From West Virgina
GREEN MOUNTAIN SOUNDS OFF ON NOISY WIND TURBINES
Via Cumberland Times-News, times-news.com
January 31, 2012
“When the wind comes from the west, you get the real low-frequency noise. You can feel the pressure waves in my ears. You can’t sleep with it.
KEYSER, W.Va. — A majority of those in attendance at the Community Advisory Panel meeting on Monday night agreed — there is an issue with noise emitting from the wind turbines at the Pinnacle Wind Farm on Green Mountain.
Green Mountain residents described a variety of noises from a hammer, to a whoosh, to a low-pitched, consistent vibration.
“I don’t like it better anymore than you do,” said Brad Christopher, Edison Mission Energy project manager. “I’ve stayed up there; I know what you are talking about. I wish I could snap my fingers and it would go away, but I can’t.”
Richard Braithwaite, a Green Mountain resident, said he has been hearing the noise since November.
“Nobody has mentioned the other noise that (Christopher) has heard himself — the prop turning. It sounds like a train or hammer,” said Braithwaite. “When the wind comes from the west, you get the real low-frequency noise. You can feel the pressure waves in my ears. You can’t sleep with it. The low-pressure noise can hurt you according to medical journals.”
A whoosh is emitted from the cooling fan and the blade when the turbines turn from the other direction, according to Braithwaite.
“I don’t know of anything that can be done for blade noise,” said Christopher. “As far as the fan noise, that we can approach from the louver system.”
A test louver system is being ordered from Mitsubishi but it is not expected until March, according to Christopher.
“The louver system will go on the back of the nacelle on the head of the cooling-fan air intake on one of the wind turbines,” said Christopher. “We will do a noise study.”
A nacelle is a cover for all the generating components in a wind turbine.
If the louver system reduces the noise, more will be ordered for the 22 remaining wind turbines, according to Christopher, who said the system would most likely redirect air noise.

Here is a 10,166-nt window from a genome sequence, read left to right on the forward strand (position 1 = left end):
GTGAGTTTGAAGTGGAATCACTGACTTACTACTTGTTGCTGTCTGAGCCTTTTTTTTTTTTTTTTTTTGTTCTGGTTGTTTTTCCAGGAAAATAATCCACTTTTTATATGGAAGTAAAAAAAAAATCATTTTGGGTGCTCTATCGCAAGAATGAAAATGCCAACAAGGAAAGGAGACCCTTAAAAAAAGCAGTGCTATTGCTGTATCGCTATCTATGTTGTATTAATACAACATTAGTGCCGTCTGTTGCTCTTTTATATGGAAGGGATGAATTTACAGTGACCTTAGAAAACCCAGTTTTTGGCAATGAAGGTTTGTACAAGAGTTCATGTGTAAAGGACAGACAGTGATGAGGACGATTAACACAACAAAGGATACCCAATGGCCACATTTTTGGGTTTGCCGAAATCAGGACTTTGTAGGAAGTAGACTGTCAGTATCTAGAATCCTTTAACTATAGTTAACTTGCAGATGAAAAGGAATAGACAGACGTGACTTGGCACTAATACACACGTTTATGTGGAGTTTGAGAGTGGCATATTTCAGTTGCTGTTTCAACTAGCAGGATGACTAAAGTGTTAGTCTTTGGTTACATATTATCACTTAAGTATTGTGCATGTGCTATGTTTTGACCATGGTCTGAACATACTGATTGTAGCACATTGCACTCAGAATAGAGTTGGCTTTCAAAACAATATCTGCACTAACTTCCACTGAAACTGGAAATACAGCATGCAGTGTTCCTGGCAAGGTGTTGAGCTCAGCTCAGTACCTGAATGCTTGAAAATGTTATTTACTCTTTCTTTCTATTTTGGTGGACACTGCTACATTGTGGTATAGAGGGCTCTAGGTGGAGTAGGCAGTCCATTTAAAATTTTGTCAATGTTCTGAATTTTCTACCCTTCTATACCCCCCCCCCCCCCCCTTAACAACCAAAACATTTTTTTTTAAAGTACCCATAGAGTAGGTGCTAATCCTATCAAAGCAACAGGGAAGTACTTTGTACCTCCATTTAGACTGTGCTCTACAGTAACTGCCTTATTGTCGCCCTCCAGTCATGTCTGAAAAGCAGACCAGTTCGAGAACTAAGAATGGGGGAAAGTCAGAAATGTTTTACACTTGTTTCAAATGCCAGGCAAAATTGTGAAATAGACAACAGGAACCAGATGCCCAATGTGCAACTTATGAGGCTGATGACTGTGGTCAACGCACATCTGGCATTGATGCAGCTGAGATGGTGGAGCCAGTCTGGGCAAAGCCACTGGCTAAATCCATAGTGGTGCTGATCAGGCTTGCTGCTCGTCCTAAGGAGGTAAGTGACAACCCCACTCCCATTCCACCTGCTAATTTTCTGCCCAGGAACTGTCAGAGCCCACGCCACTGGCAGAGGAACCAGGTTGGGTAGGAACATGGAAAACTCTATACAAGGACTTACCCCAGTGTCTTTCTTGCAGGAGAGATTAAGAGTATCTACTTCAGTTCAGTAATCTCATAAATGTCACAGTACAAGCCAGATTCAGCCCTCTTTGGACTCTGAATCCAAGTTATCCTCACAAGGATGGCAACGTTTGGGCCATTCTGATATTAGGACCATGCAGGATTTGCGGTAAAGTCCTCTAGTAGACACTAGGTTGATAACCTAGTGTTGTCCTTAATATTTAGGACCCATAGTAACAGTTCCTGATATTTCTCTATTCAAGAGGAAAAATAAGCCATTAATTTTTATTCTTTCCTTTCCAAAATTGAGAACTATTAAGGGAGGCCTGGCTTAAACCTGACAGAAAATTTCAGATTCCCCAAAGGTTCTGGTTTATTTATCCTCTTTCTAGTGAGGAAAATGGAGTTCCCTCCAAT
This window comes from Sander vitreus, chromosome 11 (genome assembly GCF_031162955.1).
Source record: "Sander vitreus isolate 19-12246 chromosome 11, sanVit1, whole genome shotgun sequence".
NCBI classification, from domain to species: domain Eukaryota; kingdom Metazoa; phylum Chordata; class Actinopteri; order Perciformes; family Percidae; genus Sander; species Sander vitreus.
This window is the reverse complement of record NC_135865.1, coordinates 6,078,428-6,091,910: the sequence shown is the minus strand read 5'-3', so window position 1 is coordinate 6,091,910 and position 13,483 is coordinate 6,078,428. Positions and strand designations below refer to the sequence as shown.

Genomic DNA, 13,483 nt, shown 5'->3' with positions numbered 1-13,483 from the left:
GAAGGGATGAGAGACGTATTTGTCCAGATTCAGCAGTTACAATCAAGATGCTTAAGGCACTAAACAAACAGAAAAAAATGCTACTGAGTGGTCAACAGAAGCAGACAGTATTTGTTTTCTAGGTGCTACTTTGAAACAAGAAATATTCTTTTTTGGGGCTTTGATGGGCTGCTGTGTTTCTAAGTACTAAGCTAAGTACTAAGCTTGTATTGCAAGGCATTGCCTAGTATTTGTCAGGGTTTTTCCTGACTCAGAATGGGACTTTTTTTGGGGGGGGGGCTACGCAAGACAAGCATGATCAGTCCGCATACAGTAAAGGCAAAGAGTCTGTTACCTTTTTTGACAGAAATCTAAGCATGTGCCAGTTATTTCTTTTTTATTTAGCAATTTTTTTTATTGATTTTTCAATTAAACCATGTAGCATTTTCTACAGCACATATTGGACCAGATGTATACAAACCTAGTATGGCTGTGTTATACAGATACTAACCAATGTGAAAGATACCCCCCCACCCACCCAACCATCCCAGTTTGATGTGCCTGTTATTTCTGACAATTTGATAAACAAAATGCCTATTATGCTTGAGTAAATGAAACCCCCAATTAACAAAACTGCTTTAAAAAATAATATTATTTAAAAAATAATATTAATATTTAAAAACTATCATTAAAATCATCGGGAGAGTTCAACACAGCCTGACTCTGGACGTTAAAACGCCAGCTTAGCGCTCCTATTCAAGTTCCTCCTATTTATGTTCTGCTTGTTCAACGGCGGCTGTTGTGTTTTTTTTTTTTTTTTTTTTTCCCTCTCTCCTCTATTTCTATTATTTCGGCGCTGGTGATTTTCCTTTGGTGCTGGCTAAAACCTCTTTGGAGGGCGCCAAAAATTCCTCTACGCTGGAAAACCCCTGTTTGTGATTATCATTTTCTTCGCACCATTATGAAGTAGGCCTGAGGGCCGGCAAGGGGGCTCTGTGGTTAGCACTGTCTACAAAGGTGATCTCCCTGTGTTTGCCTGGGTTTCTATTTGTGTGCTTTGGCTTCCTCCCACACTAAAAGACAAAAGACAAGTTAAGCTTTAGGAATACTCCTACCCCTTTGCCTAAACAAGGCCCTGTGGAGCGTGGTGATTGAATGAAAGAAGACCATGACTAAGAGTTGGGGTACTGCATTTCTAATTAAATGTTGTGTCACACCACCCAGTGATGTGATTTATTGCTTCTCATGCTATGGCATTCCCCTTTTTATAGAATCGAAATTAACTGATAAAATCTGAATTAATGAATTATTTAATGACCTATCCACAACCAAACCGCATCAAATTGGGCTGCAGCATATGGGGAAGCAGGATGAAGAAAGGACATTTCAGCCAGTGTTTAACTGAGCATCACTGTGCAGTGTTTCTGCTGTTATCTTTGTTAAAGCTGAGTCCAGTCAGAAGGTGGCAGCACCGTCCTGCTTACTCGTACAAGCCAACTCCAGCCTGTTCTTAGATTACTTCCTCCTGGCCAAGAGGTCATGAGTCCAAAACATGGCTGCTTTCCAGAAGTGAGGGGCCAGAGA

“You don’t know how much I hope this will work,” said Christopher. “I don’t like sites with issues. We are trying to get it quick as we can and get it resolved.”
If it doesn’t work, other options have to be researched such as changing the motor speed, according to Christopher.
“Charley (Parnell, vice president of public affairs for Edison Mission Energy) said we were within code,” said Donnie Ashby, a member of CAP.
“I would like to know what the code is. What are the guidelines — the Public Service Commission doesn’t have any and the EPA doesn’t have any.”
Before the project began, a sound expert was hired to study a wind turbine model that was created to predict what sound the wind turbines would make, according to Dave Friend, vice president and director of the US Wind Force Foundation. It predicted well below what is being heard, said Friend.
“It would imply that it would be half of what you are suggesting,” said Friend, who agreed after visiting the site that the noise is annoying. “As irritating as it is, unfortunately I can’t go back and say, ‘Click, it’s gone.’ But if you could bear with us I think we could find a solution.”
Ashby questioned whether models at other sites had noise complaints.
Neither of the wind farms that have Mitsubishi turbines in Sterling, Texas, and Telugu, Okla., has had complaints about noise, according to Christopher. However, both are located on mostly flat ridge lines and Christopher isn’t aware of any other Mitsubishi wind turbines that are located on mountains.
“I’m very displeased that a representative is not here at the meeting from the corporate office,” said Ashby. “If I asked my neighbor to turn it down, they would turn it down. A lot of people are displeased. I spoke up for the project and now I look like a idiot.”
Currently there are seven Mitsubishi employees at the Pinnacle Wind Farm, two of whom are local hires, according to Christopher.
“Mitsubishi does have a permanent site manager now, which I think makes a big difference,” said Christopher.
Two-thirds of the project went online Dec. 21 and the remaining one-third went commercial Jan. 13, with power being sold to the state of Maryland and the University of Maryland, according to Christopher.